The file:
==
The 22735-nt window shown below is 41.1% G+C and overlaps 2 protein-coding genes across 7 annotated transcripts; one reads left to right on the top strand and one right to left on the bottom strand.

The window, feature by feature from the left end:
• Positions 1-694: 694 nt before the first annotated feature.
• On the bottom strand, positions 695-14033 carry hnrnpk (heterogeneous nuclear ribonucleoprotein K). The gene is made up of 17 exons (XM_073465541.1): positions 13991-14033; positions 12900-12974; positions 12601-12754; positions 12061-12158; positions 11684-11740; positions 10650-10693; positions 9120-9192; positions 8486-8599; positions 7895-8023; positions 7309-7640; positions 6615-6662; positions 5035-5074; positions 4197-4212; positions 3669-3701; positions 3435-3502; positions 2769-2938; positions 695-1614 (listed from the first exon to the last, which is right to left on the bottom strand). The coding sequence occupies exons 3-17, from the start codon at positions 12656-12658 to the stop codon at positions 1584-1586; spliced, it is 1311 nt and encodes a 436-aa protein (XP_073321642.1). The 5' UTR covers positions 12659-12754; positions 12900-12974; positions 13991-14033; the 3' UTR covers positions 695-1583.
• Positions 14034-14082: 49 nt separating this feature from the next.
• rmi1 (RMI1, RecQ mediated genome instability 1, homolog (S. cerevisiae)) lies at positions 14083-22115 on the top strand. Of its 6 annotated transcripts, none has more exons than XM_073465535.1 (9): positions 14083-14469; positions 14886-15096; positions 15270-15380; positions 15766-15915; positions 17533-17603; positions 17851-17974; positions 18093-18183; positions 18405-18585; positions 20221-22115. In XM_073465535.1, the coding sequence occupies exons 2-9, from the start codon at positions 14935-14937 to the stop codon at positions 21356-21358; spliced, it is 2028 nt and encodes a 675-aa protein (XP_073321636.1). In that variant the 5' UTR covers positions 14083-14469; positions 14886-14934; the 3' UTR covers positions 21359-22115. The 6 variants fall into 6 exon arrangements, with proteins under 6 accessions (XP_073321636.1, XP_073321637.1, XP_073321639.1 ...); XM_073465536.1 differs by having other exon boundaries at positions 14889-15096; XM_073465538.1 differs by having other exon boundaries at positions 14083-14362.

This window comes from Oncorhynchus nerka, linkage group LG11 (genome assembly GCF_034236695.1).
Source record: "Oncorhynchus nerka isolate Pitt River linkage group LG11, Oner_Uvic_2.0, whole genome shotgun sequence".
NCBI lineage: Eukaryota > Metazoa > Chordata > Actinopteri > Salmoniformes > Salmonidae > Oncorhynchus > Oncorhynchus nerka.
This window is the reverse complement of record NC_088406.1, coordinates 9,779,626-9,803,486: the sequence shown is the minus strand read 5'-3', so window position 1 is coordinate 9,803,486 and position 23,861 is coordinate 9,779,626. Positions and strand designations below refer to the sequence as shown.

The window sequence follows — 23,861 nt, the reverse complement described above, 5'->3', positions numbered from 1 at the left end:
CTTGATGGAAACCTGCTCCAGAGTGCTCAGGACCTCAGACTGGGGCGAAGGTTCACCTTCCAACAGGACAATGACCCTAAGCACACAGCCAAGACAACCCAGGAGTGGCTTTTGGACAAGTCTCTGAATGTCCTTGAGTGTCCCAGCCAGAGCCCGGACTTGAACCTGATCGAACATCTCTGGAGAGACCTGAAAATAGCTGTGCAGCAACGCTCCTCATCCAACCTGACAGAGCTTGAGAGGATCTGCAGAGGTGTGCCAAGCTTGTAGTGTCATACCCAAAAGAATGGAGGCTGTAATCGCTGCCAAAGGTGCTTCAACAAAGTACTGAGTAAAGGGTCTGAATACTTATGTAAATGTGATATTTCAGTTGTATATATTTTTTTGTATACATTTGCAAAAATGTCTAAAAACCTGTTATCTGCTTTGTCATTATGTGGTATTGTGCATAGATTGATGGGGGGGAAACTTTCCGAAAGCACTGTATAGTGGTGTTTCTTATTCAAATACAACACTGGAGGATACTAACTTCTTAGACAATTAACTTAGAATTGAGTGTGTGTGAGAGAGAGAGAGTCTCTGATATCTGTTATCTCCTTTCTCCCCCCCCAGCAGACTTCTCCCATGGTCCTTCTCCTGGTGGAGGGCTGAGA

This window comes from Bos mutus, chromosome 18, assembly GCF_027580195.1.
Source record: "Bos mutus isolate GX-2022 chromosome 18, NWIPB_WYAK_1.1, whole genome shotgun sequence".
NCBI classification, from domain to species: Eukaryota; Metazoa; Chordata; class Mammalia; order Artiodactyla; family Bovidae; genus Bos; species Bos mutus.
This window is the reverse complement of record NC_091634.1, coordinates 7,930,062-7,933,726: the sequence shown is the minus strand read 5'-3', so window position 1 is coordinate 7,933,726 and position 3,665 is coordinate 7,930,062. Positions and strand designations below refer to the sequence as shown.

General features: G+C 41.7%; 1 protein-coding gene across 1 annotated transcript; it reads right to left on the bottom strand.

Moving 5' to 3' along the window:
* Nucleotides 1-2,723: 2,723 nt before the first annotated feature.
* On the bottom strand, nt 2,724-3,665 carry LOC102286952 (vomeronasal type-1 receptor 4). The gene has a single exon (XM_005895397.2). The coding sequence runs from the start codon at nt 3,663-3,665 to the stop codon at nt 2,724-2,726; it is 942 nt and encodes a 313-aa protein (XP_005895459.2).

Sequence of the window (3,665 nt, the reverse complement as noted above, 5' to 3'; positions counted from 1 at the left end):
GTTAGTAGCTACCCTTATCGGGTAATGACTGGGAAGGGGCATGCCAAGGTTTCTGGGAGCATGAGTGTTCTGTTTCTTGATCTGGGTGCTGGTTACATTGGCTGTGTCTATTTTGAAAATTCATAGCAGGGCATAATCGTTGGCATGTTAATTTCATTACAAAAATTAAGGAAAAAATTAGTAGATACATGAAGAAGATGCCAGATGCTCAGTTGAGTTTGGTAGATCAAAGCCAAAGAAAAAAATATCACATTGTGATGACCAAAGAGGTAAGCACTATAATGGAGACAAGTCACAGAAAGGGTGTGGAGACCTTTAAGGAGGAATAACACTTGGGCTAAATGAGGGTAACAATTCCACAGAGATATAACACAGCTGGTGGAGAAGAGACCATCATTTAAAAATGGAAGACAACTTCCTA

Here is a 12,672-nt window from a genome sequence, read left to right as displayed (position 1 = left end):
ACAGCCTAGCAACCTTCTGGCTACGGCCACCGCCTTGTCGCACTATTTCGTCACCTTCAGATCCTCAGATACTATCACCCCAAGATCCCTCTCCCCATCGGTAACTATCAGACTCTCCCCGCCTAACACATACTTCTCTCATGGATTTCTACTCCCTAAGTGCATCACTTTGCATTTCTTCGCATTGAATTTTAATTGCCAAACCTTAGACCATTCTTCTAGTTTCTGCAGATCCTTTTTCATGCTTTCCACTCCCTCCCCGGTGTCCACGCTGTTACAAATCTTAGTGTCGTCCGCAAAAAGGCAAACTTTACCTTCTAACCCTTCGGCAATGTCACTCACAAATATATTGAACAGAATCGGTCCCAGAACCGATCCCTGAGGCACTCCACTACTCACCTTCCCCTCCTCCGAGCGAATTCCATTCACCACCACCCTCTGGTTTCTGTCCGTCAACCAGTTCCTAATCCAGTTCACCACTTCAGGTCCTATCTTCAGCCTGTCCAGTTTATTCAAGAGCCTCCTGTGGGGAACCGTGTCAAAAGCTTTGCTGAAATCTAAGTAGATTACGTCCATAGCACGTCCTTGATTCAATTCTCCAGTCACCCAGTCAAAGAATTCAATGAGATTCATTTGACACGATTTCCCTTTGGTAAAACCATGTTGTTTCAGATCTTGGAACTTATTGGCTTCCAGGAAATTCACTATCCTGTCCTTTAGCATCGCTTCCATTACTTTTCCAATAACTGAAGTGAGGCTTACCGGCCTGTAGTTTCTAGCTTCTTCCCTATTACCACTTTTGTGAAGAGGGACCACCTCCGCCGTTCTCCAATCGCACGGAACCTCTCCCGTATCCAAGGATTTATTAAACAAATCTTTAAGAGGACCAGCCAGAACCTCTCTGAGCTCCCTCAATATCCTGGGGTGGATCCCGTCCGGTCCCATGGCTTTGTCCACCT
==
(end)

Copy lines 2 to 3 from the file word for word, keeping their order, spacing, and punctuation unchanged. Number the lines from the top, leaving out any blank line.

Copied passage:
The window, feature by feature from the left end:
• Positions 1-694: 694 nt before the first annotated feature.